Kyel’s hand knocked on the dark oak door and pressed open the barrier to Cadmus Beor’s personal chamber. His space for work was so much different than Isleas and Bastains. Their method was effective for them, even with such differing personalities. He’d been in this room a few times before, he visited this place where Beor worked many more times than he did the others.

“Lord Beor,” he said and bowed his head slightly in silence. He removed his satin cloak “I’ve come with my sword laid down,” He spoke the analogy cautiously. “I’d like to apologize for my outburst the other night.” He told him, “I also seek your wise advice.” His eyes moved over the old man, Kyel had sought advice from the man before. Only once more serious than this matter, he recalled. Then his own father had died, and Kyel was set to take over his land far sooner than he imagined. Beor had encouraged him, believed in him.

“I must make strides to accept the Volur-” he paused, being proactive was the first step, “Strides to accept Kaira Grimward.” He spoke more confidently. “If I can create a strong diplomatic bond with her, I think our chances of success will be greater,” Kyel decided. “I just… do not know how,” he added, defeated. How could he overcome such hate? More importantly, how could he overcome the fear?


♠️your local Raphael♠️
Truthfully, Kaira was not sure whether she did want to meet someone with the likes of Lord Pelletier, but she lacked the position to protest any further movement decided by the council. Until they decided she was trustworthy, her word, unless of warning or intelligence regarding the King, was equal to any other servant’s. Still, she intended to make a good enough impression on the Rifmere Lord, as well, if only for the sake of earning the aforementioned trust.

Her brows perked up at his next words, and within the next moment, Kaira was hit by a wave of ambiguous emotions. A grimace distorted her features - partly in amusement, partly in disgust - at Jonathan’s confusion and the prospect of bedding Alastair. “No, no,” she shook her head and huffed, propping herself up on the edge of the bed. She listened to him babble about Kyel as the scene of their last conversation returned to her mind and she quickly realised how much she had left for interpretation and misunderstanding.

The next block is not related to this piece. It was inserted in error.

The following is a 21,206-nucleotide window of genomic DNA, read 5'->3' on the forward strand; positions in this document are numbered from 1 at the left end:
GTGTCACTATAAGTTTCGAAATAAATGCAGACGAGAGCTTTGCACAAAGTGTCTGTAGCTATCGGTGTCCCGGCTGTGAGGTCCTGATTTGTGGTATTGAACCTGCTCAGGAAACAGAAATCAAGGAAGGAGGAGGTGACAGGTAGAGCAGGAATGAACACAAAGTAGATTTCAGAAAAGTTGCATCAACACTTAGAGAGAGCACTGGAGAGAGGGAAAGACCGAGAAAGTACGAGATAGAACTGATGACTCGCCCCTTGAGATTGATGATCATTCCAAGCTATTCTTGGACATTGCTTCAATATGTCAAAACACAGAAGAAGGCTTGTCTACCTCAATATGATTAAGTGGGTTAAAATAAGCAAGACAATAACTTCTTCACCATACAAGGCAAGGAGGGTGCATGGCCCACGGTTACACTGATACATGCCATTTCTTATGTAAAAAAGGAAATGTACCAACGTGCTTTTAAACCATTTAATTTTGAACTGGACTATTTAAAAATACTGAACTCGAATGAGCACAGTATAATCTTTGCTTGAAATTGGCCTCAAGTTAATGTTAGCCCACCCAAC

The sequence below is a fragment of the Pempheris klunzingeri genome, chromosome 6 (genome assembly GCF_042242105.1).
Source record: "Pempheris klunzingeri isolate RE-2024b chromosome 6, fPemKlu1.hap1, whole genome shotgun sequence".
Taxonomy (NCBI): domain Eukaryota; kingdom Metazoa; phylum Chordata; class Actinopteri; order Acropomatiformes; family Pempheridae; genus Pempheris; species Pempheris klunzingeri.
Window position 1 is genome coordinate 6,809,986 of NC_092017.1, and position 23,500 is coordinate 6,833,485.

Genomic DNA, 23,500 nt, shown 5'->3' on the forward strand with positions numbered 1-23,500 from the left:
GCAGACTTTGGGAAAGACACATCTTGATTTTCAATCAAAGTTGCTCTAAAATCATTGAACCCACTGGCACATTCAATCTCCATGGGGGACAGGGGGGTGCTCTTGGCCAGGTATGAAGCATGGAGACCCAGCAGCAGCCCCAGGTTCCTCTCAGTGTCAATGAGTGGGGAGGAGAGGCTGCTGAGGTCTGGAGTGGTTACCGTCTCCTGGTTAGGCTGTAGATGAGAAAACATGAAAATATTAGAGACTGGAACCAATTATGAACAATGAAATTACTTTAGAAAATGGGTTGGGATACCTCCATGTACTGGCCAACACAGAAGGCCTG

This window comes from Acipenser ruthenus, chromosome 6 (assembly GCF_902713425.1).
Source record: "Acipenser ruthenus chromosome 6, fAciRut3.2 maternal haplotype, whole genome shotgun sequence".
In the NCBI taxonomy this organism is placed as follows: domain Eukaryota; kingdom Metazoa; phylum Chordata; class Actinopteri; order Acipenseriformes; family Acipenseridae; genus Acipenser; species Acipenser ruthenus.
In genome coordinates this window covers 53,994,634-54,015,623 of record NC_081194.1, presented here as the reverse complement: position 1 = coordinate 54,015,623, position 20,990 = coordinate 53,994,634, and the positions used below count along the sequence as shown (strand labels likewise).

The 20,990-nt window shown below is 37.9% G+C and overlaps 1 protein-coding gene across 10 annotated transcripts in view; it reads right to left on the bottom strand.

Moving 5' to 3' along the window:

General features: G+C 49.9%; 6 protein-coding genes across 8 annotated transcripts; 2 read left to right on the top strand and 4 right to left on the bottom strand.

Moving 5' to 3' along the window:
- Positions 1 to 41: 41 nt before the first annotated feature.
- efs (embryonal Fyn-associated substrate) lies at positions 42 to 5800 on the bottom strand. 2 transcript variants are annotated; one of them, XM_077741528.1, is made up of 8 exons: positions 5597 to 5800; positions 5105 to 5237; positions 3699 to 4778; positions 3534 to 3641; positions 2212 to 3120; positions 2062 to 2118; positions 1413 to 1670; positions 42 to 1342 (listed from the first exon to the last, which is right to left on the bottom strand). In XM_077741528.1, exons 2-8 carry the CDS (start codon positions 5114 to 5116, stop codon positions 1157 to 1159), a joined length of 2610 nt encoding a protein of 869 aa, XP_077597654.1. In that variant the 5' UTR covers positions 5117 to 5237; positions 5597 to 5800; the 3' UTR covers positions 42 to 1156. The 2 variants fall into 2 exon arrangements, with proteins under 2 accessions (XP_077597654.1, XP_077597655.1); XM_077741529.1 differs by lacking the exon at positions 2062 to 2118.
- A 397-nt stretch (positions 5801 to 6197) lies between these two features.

“That is not what the King is after,” Kaira said as she finally stood up. She chuckled weakly and shook her head. “As much as he cares about the perpetuation of his line, he cares about blood more. He would never want to stain it with someone elses. If all else fails, he still has his brother who would take over his reign after he passes.” She closed her eyes for a moment and sighed. “He wants me to perform a ritual to grant his wife the ability to bring a heir into the world. As I said before, healing - and anything within its aura - take a great deal more from the caster than anything else. The ritual is complex and very extensive. There have been very few Volur who came out of it alive, and even those were plagued by awful weakness and ailment after.”

Even the King was hesitant about it. The thought of losing Leon was the only reason that had kept him from doing it already, but he was firmly convinced that she was stronger, merely because the effects of her power were almost more devastating than anyone else’s. “He also needs the powder of a specific stone to finish the ritual,” she added. “Right now, he does not have me, nor the stone, so he is as desperate as one could be, but I stand my ground saying that he would not lower his guard for the sake of taking me back. He would much sooner destroy you first, or find another Volur willing to do his deed.”

It was not something she could ever be certain on, but from what she knew of him, an agreement would be his last resort.


Ser Beor’s room was packed with books, so many that it seemed much smaller than it truly was. It clung to the scent of a dying fire and stayed warm due to the tall and numerous shelves that adorned the walls. When Kyel opened the door, Beor was sat in a tall chair by his desk with an old piece of parchment in his hands filled with strange symbols and sketches. He met the man with a mellow gaze, as if he had been expecting him for quite a while now, but did not rise from his chair to greet him. He judged they were well past the acquaintance stages.

“Lord Kyel,” Cadmus greeted him calmly. He admired the boy - man now - and had grown to know him enough to presume what he was there for.

The Volur. Beor was all too familiar with how much the Northerners valued tradition and despised the sorcerers. It was a well known fact that Kyel had grown with a firmly instilled hatred for the woman’s kind. Still, he was smart enough to understand that she was the best advantage they had - and most likely their only chance of sinking Alastair into the ground once and for all.

“Mm,” the man nodded and set the inscriptions back on the desk. He eyed him up and down and could not help but see the helpless boy in him arise. “That is a battle you ought to hold with yourself, Kyel,” he said. “Your fear for her is rooted in judgement and superstition. You are right to doubt her, and frankly, I would question your wits if you trusted her blindly, we still do not know if she has a different motivation behind her choice to help us.” He brought his arms together in his lap. “She might be the Black Storm, the menacing hidden ace up Alastair’s sleeve, but she is still young and likely just as terrified of her powers as we are.”